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in the sticky maybe add how much each part roughly costs (different price for different brand?) and how much whp they produce (approx of course)?

Would stop people asking how much each produces and for what price.
 

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Please notice stroker is conspicuously absent. Strokers make sense for turbo or supercharged, but not NA. The rev limitations caused by increasing the rod angle and pistons speeds aren't worth the tradeoff in displacement
This is a good point if your wanting to get peak HP numbers. Although, as you already know, my opinion is ultimatly baised torwards the stroker, but it is for a couple good reasons. Everyone (tuners) has a mind set of what they want out of thier car when they start building. It all is in what the person likes, and desires out of thier celica.

Although the stroker in N/A has its pro's and con's. Some may say the con's outweight the pro's, unless some of the con's don't matter to you much. Like less peak HP, limited rev to a mere 8,300 - 8,500 or so. But I'd LOVE more tourqe, i'd LOVE to not have to wait for lift, or always want to race from a roll. I still get quiet decent max WHP, while i still earn a very nice bump in tourqe. MWR 'qouted' me rougly around 235WHP totally built with PFC and a tune they are willing to help me tweak and somewhere around 200WHP with just the emanage ultimate and stage 2 pipers. I get to keep all the stock fuel system aswell.

I respect a 9k revving 2zz-ge for what it is, but I'd personally rather have a stroker for my daily driver, and a little tourqe in my routine. Each to his oen.

Ultimatly I don't think the stroker should be absent. Its an available mod that may suit some to thier liking, like me.
 

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This is a good point if your wanting to get peak HP numbers. Although, as you already know, my opinion is ultimatly baised torwards the stroker, but it is for a couple good reasons. Everyone (tuners) has a mind set of what they want out of thier car when they start building. It all is in what the person likes, and desires out of thier celica.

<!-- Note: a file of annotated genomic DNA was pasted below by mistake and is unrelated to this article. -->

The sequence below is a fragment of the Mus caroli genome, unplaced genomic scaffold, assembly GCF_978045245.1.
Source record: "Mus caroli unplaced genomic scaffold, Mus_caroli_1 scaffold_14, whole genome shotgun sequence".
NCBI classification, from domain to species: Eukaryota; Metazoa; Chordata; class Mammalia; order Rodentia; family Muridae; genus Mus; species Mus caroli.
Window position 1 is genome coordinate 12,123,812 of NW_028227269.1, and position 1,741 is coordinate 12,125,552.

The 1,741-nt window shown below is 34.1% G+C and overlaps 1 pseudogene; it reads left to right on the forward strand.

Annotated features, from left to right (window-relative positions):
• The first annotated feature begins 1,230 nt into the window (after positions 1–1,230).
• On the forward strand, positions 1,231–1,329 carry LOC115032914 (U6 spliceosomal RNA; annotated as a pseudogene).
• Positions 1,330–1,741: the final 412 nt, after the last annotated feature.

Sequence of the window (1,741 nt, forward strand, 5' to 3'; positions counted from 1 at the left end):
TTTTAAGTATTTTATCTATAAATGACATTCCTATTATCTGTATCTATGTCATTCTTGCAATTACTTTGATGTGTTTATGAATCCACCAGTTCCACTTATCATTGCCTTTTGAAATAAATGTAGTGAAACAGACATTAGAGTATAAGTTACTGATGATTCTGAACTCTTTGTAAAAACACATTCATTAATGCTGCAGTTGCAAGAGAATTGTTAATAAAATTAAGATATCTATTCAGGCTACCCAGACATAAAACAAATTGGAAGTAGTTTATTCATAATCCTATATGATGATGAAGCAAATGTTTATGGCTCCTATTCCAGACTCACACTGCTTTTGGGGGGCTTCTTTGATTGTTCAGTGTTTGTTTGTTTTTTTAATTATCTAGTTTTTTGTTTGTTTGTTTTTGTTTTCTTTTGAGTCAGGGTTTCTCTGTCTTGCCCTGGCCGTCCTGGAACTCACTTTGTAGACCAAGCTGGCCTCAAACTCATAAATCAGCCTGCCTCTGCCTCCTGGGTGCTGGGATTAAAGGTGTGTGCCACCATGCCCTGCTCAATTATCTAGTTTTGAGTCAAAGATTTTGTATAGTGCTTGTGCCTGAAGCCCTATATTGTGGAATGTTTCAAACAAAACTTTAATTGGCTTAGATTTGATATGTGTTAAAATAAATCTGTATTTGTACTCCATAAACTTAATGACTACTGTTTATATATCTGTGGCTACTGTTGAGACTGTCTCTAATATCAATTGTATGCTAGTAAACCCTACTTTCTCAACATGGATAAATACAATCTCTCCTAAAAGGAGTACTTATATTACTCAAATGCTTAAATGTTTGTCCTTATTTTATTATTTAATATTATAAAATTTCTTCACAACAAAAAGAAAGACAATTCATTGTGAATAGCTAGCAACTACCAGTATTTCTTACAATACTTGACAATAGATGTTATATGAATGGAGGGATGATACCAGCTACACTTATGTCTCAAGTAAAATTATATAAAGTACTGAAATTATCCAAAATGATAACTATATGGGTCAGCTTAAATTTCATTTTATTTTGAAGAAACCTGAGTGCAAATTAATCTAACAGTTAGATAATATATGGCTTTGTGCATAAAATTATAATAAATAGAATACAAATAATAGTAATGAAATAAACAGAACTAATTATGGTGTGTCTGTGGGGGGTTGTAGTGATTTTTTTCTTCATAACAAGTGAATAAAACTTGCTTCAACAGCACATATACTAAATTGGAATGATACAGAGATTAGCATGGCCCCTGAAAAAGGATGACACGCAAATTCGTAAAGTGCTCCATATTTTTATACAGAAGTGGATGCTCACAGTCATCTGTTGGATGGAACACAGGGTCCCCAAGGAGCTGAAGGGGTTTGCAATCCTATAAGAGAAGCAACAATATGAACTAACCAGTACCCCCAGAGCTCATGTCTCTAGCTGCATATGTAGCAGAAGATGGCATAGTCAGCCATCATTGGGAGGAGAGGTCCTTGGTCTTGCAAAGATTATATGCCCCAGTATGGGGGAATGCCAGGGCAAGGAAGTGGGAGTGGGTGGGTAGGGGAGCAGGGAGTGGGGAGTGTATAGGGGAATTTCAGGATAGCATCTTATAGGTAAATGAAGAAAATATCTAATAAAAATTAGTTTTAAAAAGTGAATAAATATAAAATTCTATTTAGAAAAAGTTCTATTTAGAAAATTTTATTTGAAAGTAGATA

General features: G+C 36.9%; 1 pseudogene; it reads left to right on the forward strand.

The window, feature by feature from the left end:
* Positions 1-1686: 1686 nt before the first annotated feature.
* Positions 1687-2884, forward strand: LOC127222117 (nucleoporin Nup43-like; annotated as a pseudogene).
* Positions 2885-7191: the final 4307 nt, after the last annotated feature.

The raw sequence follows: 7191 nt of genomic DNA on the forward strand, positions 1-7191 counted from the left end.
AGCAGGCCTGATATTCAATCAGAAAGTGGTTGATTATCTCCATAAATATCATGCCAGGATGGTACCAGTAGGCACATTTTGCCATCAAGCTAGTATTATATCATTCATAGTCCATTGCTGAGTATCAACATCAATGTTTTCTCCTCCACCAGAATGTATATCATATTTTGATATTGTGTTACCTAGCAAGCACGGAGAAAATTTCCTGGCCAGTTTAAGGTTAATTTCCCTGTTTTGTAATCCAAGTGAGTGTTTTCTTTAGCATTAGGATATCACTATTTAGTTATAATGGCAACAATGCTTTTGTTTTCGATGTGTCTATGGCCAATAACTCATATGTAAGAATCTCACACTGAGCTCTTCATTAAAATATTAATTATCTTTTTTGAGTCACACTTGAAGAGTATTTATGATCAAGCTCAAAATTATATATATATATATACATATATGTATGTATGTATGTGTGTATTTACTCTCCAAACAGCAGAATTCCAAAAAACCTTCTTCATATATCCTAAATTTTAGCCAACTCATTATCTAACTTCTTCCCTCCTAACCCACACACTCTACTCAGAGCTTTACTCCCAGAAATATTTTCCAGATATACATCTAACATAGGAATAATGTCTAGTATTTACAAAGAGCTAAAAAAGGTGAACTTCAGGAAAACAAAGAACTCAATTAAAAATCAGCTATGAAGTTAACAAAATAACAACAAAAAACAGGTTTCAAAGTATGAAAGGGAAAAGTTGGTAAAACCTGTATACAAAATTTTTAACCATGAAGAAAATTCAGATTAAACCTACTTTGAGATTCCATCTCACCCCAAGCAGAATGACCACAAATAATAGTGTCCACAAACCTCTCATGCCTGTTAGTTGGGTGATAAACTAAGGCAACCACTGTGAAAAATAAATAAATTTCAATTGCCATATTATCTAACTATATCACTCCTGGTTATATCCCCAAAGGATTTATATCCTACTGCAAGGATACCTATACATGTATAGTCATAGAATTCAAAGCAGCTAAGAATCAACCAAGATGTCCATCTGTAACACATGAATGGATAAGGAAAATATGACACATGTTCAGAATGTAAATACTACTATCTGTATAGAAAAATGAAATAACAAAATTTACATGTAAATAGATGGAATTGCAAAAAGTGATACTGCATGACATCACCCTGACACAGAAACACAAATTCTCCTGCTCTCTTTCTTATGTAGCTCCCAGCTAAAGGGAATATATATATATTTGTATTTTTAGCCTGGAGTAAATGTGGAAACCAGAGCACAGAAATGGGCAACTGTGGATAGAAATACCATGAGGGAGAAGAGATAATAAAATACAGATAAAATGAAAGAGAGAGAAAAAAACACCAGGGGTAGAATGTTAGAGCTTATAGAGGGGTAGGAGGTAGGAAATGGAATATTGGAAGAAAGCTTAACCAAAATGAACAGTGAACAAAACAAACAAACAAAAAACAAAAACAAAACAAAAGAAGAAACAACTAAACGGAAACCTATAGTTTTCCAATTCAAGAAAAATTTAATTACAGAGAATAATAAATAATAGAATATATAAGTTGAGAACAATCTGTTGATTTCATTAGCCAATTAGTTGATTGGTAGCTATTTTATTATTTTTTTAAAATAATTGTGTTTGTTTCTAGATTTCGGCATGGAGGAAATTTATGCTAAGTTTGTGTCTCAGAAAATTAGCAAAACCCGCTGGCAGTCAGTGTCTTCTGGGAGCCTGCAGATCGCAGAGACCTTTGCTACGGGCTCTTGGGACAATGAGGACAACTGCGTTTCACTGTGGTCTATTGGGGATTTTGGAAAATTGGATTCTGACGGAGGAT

Although the stroker in N/A has its pro's and con's. Some may say the con's outweight the pro's, unless some of the con's don't matter to you much. Like less peak HP, limited rev to a mere 8,300 - 8,500 or so. But I'd LOVE more tourqe, i'd LOVE to not have to wait for lift, or always want to race from a roll. I still get quiet decent max WHP, while i still earn a very nice bump in tourqe. MWR 'qouted' me rougly around 235WHP totally built with PFC and a tune they are willing to help me tweak and somewhere around 200WHP with just the emanage ultimate and stage 2 pipers. I get to keep all the stock fuel system aswell.

I respect a 9k revving 2zz-ge for what it is, but I'd personally rather have a stroker for my daily driver, and a little tourqe in my routine. Each to his oen.

Ultimatly I don't think the stroker should be absent. Its an available mod that may suit some to thier liking, like me.
Peak power and a wider power band at a higher rev range are what NA performance is all about. For drag or road race these are the things that win races. "Good mid range" is something for daily drivers or large displacement V8s, not 1.8L race engines.